The Scene Settings panel allows you edit certain properties of an entire scene, such as the skybox, global illumination, background sound, and media surface settings.
Select Tools > Scene Settings to open the Scene Settings Properties panel.
They settings allow you to define the laws of physics in the scene. Currently, there is only one physics setting:
- Avatars Can Collide - Choose whether or not avatars are allowed to collide with each other in this experience. If set to No, avatars cannot collide and pass harmlessly through each other instead.
Note: Setting Avatars Can Collide to No can help with performance and navigation in spaces where you expect large crowds of people.
- Gravity - Move the slider or enter a value between 0.0G (no gravity) and 5.0 G (5 times Earth gravity). You may also use the dropdown to change the units to meters per second squared (m/s^2). By default, this setting is 1.0 G or 9.81 m/s^2, normal Earth gravity.
These settings define the scene's skybox, the texture that is used to represent the sky in your scene. You can adjust the following settings:
- Skybox - Choose from one of the predefined skybox textures, or pick one that you have uploaded in .exr format.
- Sky Brightness - Move this slider to increase or decrease the brightness of the entire sky.
- Sky Rotation - Enter X, Y, and Z values in degrees (from 0.0 to 360.0) to rotate the skybox texture along X, Y, and Z axes.
|Atmospherics settings and the Color panel.|
These settings define the look of the atmosphere in a scene:
- Fog color - Defines the color of atmospheric fog in the scene. Provide values from 0-255 for Red, Green, and Blue or click the dropper icon to open the Color panel and choose a color from the palette.
- Fog Scattering - Affects the direction that light is scattered when looking at a light. At low values, an "aura" can be seen around light sources and fog farther away seems darker. At high values there is no halo around light sources and the fog seems more uniformly lit.
- Ground Fog Falloff - Adjusts the rate at which the fog density decreases with altitude.
- Ground Fog Density - Adjusts the overall density of fog in the scene. Set this to zero in order to disable fog in the scene.
- Sky Distance - Set the simulated height of the skybox for atmospheric scattering purposes; lower values cause atmospheric scattering to show more of the sky's color.
Exposure settings allow you to adjust how bright or dark your scene appears:
- Exposure Bias - Adjust between -2.0 and 2.0 (corresponding to photographic f-number) to darken or brighten your scene, respectively.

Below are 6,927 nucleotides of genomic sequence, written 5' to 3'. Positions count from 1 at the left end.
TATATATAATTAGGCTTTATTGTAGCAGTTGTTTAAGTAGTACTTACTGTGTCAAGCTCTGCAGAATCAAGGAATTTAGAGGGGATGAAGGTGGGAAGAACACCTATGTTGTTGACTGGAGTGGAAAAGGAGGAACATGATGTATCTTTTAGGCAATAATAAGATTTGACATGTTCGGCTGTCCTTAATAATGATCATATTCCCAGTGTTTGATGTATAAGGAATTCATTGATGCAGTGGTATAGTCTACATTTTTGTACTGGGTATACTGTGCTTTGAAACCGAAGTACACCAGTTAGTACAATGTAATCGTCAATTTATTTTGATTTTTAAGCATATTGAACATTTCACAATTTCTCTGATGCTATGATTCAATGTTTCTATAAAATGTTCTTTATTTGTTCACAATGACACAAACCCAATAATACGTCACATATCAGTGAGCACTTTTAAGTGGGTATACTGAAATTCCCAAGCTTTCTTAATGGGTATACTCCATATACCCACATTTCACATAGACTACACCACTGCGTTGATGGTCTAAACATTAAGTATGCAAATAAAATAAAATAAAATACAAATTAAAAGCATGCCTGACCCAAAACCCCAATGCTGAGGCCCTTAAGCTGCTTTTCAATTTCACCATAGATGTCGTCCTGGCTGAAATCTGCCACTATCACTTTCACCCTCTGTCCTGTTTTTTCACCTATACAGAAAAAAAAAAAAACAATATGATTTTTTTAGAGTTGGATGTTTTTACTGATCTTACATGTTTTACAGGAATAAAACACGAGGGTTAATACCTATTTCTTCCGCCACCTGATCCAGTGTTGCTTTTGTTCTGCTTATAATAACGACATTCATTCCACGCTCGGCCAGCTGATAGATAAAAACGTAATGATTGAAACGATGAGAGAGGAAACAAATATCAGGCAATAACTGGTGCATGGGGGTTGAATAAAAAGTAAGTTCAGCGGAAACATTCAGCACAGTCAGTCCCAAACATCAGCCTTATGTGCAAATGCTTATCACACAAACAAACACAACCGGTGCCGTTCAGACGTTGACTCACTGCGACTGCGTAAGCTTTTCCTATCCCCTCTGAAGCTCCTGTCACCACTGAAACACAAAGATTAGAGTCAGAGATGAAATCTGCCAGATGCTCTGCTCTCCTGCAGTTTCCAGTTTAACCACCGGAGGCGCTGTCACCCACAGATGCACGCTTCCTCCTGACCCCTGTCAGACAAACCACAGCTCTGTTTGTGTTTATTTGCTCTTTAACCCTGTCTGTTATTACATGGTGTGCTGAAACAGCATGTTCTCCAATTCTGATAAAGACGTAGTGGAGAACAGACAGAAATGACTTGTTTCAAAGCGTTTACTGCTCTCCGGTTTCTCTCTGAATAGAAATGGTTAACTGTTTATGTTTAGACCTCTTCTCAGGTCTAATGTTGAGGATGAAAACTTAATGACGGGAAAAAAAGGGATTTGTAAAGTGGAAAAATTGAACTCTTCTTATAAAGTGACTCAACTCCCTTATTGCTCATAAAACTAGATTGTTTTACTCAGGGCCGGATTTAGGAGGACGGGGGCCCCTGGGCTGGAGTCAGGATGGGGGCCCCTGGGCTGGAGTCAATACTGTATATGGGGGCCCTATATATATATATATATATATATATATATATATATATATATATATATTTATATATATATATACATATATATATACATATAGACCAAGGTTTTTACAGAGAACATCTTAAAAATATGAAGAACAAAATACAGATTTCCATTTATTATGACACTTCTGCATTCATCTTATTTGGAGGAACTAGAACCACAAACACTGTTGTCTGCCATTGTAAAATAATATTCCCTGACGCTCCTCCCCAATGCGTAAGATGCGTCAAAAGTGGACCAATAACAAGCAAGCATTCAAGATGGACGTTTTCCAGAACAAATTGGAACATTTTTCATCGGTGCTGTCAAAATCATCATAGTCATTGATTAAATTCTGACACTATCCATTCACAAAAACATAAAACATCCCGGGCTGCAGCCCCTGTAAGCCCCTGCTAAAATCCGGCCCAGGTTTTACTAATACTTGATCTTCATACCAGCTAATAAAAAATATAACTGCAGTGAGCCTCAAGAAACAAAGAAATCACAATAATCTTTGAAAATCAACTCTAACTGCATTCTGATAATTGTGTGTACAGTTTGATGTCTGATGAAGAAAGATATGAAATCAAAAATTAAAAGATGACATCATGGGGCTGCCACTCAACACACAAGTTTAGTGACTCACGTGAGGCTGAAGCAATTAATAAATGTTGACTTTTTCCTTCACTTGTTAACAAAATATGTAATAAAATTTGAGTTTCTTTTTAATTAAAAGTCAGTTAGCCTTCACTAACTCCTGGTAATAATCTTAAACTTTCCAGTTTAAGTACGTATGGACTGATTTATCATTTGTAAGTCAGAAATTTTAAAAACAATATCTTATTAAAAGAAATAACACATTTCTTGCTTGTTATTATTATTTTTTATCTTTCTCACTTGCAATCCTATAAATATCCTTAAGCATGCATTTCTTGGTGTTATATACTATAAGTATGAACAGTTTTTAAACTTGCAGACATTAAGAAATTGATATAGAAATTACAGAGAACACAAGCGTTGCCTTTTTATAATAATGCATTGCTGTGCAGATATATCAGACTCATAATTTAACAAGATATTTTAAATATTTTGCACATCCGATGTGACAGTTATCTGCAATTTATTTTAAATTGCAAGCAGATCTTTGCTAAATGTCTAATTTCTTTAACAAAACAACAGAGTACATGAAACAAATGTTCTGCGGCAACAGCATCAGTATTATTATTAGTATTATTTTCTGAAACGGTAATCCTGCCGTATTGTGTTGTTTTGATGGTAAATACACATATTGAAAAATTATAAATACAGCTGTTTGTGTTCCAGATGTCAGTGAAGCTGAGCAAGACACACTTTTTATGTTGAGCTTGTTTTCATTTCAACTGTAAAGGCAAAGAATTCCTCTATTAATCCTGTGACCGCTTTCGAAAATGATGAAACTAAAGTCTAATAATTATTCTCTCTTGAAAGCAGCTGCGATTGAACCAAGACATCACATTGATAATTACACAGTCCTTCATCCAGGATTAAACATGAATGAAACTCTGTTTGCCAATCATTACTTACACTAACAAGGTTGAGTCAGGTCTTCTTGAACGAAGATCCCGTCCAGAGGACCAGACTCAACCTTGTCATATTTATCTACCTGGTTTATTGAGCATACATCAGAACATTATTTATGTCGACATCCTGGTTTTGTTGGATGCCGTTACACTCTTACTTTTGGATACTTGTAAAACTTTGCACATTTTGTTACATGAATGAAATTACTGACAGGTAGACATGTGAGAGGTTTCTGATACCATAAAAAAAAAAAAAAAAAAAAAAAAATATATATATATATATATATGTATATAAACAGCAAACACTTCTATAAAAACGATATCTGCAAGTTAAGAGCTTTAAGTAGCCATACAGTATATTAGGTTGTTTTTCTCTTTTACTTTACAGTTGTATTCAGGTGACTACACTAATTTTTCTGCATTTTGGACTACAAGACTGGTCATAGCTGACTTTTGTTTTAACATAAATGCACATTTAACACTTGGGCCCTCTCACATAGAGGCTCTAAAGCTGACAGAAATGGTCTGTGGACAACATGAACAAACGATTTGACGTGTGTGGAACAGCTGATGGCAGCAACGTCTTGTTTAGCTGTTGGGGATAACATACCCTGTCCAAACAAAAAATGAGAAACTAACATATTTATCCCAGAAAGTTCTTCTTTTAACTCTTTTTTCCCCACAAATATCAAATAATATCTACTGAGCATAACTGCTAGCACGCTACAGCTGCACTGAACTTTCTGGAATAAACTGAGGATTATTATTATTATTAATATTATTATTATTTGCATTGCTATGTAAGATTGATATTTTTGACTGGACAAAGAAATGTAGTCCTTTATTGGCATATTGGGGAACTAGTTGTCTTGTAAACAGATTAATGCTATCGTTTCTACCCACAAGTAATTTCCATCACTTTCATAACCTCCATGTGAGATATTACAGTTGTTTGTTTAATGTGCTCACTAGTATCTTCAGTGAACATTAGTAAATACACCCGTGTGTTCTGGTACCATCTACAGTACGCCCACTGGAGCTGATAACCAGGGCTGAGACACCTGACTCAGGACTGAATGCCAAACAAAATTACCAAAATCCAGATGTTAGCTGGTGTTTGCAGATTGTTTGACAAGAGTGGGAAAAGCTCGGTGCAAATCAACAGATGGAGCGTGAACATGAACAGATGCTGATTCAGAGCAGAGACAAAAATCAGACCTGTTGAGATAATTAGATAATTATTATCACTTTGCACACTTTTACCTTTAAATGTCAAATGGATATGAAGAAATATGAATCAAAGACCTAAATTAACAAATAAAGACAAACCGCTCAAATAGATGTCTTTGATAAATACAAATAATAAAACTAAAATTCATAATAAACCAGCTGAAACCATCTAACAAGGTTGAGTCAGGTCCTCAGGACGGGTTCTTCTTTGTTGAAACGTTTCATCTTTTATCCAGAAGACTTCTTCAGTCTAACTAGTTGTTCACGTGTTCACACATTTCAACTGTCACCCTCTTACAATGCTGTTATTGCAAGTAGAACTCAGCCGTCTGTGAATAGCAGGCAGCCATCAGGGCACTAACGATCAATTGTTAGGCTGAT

- Underexposure Adapt - Affects how much the scene is allowed to compensate when looking at an area that is too dark. Higher values allow for increased brightness in dark areas.
- Overexposure Adapt - Affects how much the scene can compensate for overly bright areas. Higher values increase the amount the scene dims when viewing something brightly lit.
|Shading posterization effect.|
Allows you to create a cartoon-like effect for the scene.
Effect Strength - Controls the overall strength of the effect.
Strata Frequency - Controls the number of shading bands.
Phase Shift - Fine tuning for the placement of shading bands.
Various post-processing effects.
Outline Weight - Adjust the heaviness of the outline around objects.
Outline Inset - Control how far to inset the outline into the object.
Saturation Boost - Increase the saturation of colors in the scene.
Bloom settings allow you to adjust how blown-out or "glowy" bright lights in your scene appear:
- Bloom Strength - Adjusts the bloom effect of lights in a scene. Move the slider to control the balance between the blurred and the original version of the scene.
- Bloom Width - Affects how wide the blurry fringe gets around light sources.
|Global illumination quality settings.|
There is currently only one property under Light settings: Global Illum Quality. For more information, see Global illumination.
Background Sound let you set and adjust a background sound for the whole scene and choose whether or not to compute reverb on sounds in the scene.
- Sound Source - Switch between using inventory audio or a web stream. For more information on using a web stream, see Streaming web audio.
- Background Sound - When you choose Inventory as a sound source, choose a sound you have uploaded to Sansar. The sound is played in a loop while visiting the scene. You can preview the looping sound while editing the scene by clicking Options and enabling Audio/Video Preview.
Note: If the Sound Source is set to Stream, one of the options you may choose as the Background Stream is Voice Broadcast, which broadcasts the voice chat of designated avatars as the background audio stream. At this time, avatars may only be designated for broadcasting by using a script that uses the ScenePrivate class of the Sansar Script API.
- Loudness - Increase or decrease the volume of the looping background sound, measured in decibels (dB) or level.
- Compute Reverb - Enable to allow the scene to simulate realistic reverb based on objects and materials in the scene. For full information, see Compute Reverb.
- Audio streams - Allows you to add up to four Audio stream URLs, and name them respectively. See Streaming web audio for more information.
|Media surface settings.|